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This artist's impression shows the Milky Way Galaxy. The blue halo of material surrounding the galaxy indicates the expected distribution of the mysterious dark matter, which was first introduced by astronomers to explain the rotation properties of the galaxy and is now also an essential ingredient in current theories of the formation and evolution of galaxies. New measurements show that the amount of dark matter in a large region around the Sun is far smaller than predicted and have indicated that there is no significant dark matter at all in our neighbourhood. The most accurate study so far of the motions of stars in the Milky Way has found no evidence for dark matter in a large volume around the Sun. According to widely accepted theories, the solar neighbourhood was expected to be filled with dark matter, a mysterious invisible substance that can only be detected indirectly by the gravitational force it exerts. But a new study by a team of astronomers in Chile has found that these theories just do not fit the observational facts. This may mean that attempts to directly detect dark matter particles on Earth are unlikely to be successful. A team using the MPG/ESO 2.2-meter telescope at ESO's La Silla Observatory, along with other telescopes, has mapped the motions of more than 400 stars up to 13 000 light-years from the Sun. From this new data they have calculated the mass of material in the vicinity of the Sun, in a volume four times larger than ever considered before. Dark matter is a mysterious substance that cannot be seen, but shows itself by its gravitational attraction for the material around it. This extra ingredient in the cosmos was originally suggested to explain why the outer parts of galaxies, including our own Milky Way, rotated so quickly, but dark matter now also forms an essential component of theories of how galaxies formed and evolved. Today it is widely accepted that this dark component constitutes about the 80% of the mass in the Universe, despite the fact that it has resisted all attempts to clarify its nature, which remains obscure. All attempts so far to detect dark matter in laboratories on Earth have failed. By very carefully measuring the motions of many stars, particularly those away from the plane of the Milky Way, the team could work backwards to deduce how much matter is present. The motions are a result of the mutual gravitational attraction of all the material, whether normal matter such as stars, or dark matter. Astronomers' existing models of how galaxies form and rotate suggest that the Milky Way is surrounded by a halo of dark matter. They are not able to precisely predict what shape this halo takes, but they do expect to find significant amounts in the region around the Sun. But only very unlikely shapes for the dark matter halo - such as a highly elongated form - can explain the lack of dark matter uncovered in the new study. The new results also mean that attempts to detect dark matter on Earth by trying to spot the rare interactions between dark matter particles and "normal" matter are unlikely to be successful.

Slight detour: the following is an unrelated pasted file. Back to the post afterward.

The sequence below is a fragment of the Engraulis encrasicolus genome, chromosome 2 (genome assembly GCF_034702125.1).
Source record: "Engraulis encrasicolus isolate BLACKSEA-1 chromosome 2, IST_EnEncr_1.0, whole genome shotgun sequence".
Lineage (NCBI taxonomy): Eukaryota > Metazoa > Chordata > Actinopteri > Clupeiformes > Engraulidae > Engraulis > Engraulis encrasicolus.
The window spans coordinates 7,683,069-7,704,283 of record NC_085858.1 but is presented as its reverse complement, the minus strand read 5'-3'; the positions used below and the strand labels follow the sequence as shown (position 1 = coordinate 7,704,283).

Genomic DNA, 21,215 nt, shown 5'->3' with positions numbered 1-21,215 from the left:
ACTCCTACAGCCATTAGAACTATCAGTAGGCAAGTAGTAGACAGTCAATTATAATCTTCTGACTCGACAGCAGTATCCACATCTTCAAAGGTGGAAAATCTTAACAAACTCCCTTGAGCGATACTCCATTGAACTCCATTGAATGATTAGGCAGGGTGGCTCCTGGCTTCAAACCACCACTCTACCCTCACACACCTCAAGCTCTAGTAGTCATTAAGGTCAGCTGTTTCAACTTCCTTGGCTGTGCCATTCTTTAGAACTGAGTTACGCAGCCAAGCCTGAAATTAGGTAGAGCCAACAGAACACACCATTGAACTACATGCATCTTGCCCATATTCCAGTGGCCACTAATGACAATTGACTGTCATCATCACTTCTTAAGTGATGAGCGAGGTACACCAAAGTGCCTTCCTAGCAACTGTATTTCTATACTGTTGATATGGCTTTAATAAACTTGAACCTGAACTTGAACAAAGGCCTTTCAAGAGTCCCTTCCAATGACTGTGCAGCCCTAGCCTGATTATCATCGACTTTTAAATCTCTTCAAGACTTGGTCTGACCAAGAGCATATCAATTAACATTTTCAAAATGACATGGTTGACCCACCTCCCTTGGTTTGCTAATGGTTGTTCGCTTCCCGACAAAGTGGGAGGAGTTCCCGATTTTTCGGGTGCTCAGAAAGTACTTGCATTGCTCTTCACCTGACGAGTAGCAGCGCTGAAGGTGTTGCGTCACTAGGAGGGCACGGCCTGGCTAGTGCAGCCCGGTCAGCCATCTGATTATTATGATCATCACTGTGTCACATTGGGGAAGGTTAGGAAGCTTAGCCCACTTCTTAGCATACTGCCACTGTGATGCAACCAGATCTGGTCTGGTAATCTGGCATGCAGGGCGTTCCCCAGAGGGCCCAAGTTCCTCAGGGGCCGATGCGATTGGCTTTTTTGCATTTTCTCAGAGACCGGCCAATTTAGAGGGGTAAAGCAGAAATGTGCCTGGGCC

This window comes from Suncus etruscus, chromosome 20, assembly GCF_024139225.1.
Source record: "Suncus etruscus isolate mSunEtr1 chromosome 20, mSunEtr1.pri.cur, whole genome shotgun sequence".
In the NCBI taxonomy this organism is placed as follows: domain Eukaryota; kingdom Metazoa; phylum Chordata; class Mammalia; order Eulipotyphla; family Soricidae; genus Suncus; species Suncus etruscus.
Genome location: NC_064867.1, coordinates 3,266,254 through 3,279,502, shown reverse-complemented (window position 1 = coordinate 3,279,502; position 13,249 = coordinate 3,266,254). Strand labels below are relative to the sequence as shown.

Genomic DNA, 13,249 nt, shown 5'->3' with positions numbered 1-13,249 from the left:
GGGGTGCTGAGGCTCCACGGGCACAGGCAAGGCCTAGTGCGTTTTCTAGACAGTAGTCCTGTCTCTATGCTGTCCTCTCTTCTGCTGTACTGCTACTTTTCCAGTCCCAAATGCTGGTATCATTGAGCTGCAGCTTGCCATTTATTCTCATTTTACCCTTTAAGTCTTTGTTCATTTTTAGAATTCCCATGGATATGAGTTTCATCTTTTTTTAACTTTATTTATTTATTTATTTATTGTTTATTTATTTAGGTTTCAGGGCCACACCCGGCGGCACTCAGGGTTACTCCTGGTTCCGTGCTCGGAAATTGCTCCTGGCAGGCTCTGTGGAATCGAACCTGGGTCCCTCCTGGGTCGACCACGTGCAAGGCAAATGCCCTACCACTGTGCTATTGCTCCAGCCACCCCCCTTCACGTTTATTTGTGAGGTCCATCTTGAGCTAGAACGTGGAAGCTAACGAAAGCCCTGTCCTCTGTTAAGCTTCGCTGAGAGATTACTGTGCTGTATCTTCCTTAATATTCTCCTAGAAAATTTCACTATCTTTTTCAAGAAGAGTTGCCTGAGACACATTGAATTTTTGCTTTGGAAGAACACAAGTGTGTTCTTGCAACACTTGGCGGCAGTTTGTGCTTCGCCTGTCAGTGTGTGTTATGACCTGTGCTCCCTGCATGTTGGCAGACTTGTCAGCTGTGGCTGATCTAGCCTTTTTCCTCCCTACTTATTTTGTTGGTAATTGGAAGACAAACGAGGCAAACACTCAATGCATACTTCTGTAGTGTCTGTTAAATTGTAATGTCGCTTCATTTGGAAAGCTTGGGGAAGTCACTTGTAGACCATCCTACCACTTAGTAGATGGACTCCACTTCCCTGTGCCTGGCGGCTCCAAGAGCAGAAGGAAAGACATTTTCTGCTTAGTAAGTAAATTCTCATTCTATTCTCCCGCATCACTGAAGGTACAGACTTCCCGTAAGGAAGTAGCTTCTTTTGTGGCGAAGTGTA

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Credit: ESO/L. Calçada